A bright future ahead for Journal of Molecular Endocrinology

in Journal of Molecular Endocrinology
Adrian Clark
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Sof Andrikopoulos
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Outgoing Editor-in-Chief

Over the last 3 years, our two leading journals of endocrine basic science, Journal of Endocrinology and Journal of Molecular Endocrinology, have undertaken an unusual and possibly unique experiment in scientific publishing. Concerned with the perception that the precise scientific remit of these journals had become indistinct, we took the step of creating a single expert editorial board to oversee both journals and to define their remit with greater clarity. This structure provided the additional option of re-allocating manuscripts between the journals so as to optimize their fit. At the same time, we have sought to expand the international perspective of the journals, in part by expanding the geographical coverage of the editorial board to reflect the developing spread of endocrine excellence. Furthermore, we have modernized the journal format, bringing in varied and attractive journal covers, more contemporary fonts and page sizes. Now, as I come to the end of my term as editor-in-chief of the joint board, it seems a good time to review the effectiveness of this experiment.

Journal submissions and acceptances have increased by 50% over this period. A significant part of this increase has been from less traditional endocrine scientific communities such as those in Central and South America, China, and the Far East, where the evidence shows that excellent endocrine basic science is underway. This expansion is in part the result of a highly engaged and active editorial board who, in addition to handling manuscripts, have acted as great ambassadors for the journals around the world. Evidence for their effectiveness has been the adoption of the journals as the official basic endocrine science journals of the Endocrine Society of Australia.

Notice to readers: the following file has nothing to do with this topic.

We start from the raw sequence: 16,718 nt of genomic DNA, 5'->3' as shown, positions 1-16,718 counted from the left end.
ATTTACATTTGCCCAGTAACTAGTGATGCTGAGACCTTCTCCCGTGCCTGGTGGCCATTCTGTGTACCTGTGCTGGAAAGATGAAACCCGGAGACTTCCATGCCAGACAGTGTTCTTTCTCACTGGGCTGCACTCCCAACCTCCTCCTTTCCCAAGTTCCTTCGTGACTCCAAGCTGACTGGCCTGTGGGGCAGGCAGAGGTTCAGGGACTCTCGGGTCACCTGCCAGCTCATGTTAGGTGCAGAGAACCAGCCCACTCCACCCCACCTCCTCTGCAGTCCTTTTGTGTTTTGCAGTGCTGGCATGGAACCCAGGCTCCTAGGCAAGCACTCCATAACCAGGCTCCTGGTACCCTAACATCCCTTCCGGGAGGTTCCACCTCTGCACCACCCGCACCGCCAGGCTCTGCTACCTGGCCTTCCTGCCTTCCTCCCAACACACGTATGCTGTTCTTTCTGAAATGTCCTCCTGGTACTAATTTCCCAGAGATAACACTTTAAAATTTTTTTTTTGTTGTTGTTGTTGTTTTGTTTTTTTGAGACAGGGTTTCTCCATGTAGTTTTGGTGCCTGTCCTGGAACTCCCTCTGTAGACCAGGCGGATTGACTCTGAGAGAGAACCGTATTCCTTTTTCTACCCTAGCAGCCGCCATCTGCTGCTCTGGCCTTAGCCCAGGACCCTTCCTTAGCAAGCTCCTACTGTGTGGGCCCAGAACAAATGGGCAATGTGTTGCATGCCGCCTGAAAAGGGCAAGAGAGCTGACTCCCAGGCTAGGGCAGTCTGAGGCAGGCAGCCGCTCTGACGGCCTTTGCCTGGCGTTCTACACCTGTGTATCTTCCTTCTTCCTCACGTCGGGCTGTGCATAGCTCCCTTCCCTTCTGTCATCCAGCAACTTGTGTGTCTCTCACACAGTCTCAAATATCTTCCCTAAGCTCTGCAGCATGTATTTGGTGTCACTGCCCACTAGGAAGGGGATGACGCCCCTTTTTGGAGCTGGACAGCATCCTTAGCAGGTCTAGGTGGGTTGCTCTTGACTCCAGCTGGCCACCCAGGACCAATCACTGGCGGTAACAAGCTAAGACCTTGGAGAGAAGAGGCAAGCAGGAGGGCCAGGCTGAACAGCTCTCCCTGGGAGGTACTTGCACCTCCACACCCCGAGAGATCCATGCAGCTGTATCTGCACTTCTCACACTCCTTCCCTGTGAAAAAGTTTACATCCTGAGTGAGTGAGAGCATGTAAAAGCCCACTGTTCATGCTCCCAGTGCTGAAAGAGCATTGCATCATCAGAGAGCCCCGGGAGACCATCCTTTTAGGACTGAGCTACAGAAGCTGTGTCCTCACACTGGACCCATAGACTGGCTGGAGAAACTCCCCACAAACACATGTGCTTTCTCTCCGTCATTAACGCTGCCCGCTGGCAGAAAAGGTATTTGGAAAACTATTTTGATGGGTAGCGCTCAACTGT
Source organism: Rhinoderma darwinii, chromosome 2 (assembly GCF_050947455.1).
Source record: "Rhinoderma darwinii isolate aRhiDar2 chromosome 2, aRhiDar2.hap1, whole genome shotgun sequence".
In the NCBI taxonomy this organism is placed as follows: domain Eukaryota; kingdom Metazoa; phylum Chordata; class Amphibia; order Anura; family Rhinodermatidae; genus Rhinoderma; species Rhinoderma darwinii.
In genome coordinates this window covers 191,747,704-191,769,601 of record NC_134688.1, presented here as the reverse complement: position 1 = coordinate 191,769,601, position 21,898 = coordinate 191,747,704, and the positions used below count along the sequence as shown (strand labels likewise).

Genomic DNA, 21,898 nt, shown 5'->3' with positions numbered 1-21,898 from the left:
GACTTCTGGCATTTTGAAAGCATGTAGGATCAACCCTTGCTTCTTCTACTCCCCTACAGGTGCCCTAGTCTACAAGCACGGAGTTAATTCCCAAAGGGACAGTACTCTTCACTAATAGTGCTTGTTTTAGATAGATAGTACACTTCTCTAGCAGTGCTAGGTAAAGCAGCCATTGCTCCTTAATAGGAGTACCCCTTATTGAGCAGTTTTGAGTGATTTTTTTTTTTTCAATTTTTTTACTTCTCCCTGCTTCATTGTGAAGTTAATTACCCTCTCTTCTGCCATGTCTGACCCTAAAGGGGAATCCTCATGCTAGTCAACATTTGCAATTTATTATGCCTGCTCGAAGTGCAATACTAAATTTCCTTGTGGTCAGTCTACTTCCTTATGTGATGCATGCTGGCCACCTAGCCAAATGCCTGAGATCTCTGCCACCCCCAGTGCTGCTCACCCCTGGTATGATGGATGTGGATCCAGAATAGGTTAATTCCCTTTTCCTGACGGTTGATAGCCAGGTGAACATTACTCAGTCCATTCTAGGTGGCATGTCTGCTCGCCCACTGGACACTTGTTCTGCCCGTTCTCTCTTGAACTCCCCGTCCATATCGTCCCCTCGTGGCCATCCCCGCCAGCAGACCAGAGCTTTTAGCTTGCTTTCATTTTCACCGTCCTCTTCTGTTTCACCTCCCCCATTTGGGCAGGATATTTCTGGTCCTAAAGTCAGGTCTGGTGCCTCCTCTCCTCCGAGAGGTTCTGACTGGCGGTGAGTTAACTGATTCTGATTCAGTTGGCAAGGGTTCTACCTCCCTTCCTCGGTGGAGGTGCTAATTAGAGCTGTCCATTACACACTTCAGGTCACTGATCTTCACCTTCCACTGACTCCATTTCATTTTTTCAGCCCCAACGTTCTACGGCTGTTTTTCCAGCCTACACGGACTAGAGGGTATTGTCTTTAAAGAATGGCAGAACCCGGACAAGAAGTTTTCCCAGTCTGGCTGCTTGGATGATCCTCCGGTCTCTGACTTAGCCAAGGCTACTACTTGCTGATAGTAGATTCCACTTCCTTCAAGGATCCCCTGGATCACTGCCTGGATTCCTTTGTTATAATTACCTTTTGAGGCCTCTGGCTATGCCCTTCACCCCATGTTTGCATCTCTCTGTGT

At heart, these journals are the journals of the Society for Endocrinology, and we take the requirement to serve that organization seriously. In addition to the significant financial benefits, I believe the journals have a key role in supporting, developing and recognizing excellent endocrine science. Thus we have introduced a now regular series on successful scientific publishing at Society for Endocrinology meetings as well as at other meetings around the world, including Australia and China. We reward excellent endocrinologists publishing in the journals with our annual prizes, and increasingly support and sponsor scientific sessions in significant meetings. We have also initiated a series of special issues commemorating major achievements in endocrinology, including those on ‘20 Years of Leptin’, the anniversary of Harris's monograph on Neuroendocrinology, and, next year, the 60th anniversary of the sequencing of adrenocorticotropic hormone and the discovery of pro-opiomelanocortin.

In practical terms, the journals are now running as efficiently as ever. This is due to the outstanding and highly professional editorial office support. The ethical dilemmas of scientific publishing play an increasing part in managing any journal and Journal of Endocrinology and Journal of Molecular Endocrinology are no exception, but office support and advice in this area have been excellent.